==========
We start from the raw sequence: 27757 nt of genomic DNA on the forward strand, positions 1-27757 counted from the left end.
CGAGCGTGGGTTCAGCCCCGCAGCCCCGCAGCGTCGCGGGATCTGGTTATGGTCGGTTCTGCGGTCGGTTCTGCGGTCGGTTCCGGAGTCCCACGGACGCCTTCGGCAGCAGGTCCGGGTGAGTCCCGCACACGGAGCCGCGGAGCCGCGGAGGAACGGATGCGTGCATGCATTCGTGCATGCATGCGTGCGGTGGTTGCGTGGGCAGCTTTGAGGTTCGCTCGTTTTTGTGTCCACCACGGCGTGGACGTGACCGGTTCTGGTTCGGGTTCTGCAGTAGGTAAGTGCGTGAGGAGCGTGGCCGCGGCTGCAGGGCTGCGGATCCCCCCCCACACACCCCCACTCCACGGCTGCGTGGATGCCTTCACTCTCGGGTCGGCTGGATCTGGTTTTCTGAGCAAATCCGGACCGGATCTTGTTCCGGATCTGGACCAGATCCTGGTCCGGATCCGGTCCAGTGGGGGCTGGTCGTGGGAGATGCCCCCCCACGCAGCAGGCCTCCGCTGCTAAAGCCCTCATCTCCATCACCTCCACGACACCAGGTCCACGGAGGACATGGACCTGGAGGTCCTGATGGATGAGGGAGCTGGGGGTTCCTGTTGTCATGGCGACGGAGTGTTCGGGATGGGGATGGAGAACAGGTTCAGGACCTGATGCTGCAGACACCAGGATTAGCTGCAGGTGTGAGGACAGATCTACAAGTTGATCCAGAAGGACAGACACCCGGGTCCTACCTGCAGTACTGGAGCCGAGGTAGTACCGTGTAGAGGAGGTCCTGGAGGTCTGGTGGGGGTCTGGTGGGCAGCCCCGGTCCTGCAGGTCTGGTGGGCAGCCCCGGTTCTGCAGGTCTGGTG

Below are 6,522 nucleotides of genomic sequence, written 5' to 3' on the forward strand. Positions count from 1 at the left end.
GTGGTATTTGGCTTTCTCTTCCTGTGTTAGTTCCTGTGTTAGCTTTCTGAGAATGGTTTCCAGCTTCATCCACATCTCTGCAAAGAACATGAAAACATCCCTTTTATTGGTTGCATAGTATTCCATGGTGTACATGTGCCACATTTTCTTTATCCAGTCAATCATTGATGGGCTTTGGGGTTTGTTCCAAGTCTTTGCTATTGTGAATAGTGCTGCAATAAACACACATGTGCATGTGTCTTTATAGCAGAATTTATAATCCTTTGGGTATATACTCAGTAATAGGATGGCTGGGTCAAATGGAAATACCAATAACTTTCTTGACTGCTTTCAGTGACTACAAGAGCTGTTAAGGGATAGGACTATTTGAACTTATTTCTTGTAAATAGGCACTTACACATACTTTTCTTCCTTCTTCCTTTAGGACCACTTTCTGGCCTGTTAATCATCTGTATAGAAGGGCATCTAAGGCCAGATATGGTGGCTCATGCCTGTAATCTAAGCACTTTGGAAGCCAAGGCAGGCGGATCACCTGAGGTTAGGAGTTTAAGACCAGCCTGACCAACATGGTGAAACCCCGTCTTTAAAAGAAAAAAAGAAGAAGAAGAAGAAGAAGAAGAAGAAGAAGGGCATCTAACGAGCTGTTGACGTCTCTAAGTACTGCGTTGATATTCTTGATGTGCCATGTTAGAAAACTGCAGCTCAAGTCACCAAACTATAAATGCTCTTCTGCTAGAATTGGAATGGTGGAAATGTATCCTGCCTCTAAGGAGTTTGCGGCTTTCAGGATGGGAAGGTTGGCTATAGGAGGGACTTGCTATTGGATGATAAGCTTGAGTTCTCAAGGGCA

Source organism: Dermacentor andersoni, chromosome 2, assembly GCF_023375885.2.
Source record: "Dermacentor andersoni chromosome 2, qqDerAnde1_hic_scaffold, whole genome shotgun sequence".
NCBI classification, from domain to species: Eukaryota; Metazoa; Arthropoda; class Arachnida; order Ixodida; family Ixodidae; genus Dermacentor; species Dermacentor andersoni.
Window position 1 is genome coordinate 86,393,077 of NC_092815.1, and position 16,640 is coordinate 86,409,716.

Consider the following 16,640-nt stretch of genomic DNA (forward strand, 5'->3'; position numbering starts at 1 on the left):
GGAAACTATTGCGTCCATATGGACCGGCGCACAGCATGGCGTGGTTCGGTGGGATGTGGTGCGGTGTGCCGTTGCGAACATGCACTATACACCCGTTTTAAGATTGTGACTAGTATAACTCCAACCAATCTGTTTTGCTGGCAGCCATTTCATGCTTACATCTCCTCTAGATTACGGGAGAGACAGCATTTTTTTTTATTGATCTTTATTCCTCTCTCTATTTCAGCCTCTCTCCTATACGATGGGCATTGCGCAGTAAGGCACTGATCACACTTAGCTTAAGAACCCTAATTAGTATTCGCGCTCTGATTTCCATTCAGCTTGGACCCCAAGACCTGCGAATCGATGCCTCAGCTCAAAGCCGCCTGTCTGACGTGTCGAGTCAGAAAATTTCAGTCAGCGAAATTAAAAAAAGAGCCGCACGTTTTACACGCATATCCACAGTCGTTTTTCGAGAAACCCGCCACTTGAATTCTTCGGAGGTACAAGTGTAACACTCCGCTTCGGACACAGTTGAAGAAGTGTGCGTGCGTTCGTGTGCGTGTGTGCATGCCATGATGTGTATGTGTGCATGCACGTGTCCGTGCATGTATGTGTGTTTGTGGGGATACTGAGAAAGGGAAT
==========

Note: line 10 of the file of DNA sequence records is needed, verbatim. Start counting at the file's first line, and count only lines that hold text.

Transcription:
GGAAACTATTGCGTCCATATGGACCGGCGCACAGCATGGCGTGGTTCGGTGGGATGTGGTGCGGTGTGCCGTTGCGAACATGCACTATACACCCGTTTTAAGATTGTGACTAGTATAACTCCAACCAATCTGTTTTGCTGGCAGCCATTTCATGCTTACATCTCCTCTAGATTACGGGAGAGACAGCATTTTTTTTTATTGATCTTTATTCCTCTCTCTATTTCAGCCTCTCTCCTATACGATGGGCATTGCGCAGTAAGGCACTGATCACACTTAGCTTAAGAACCCTAATTAGTATTCGCGCTCTGATTTCCATTCAGCTTGGACCCCAAGACCTGCGAATCGATGCCTCAGCTCAAAGCCGCCTGTCTGACGTGTCGAGTCAGAAAATTTCAGTCAGCGAAATTAAAAAAAGAGCCGCACGTTTTACACGCATATCCACAGTCGTTTTTCGAGAAACCCGCCACTTGAATTCTTCGGAGGTACAAGTGTAACACTCCGCTTCGGACACAGTTGAAGAAGTGTGCGTGCGTTCGTGTGCGTGTGTGCATGCCATGATGTGTATGTGTGCATGCACGTGTCCGTGCATGTATGTGTGTTTGTGGGGATACTGAGAAAGGGAAT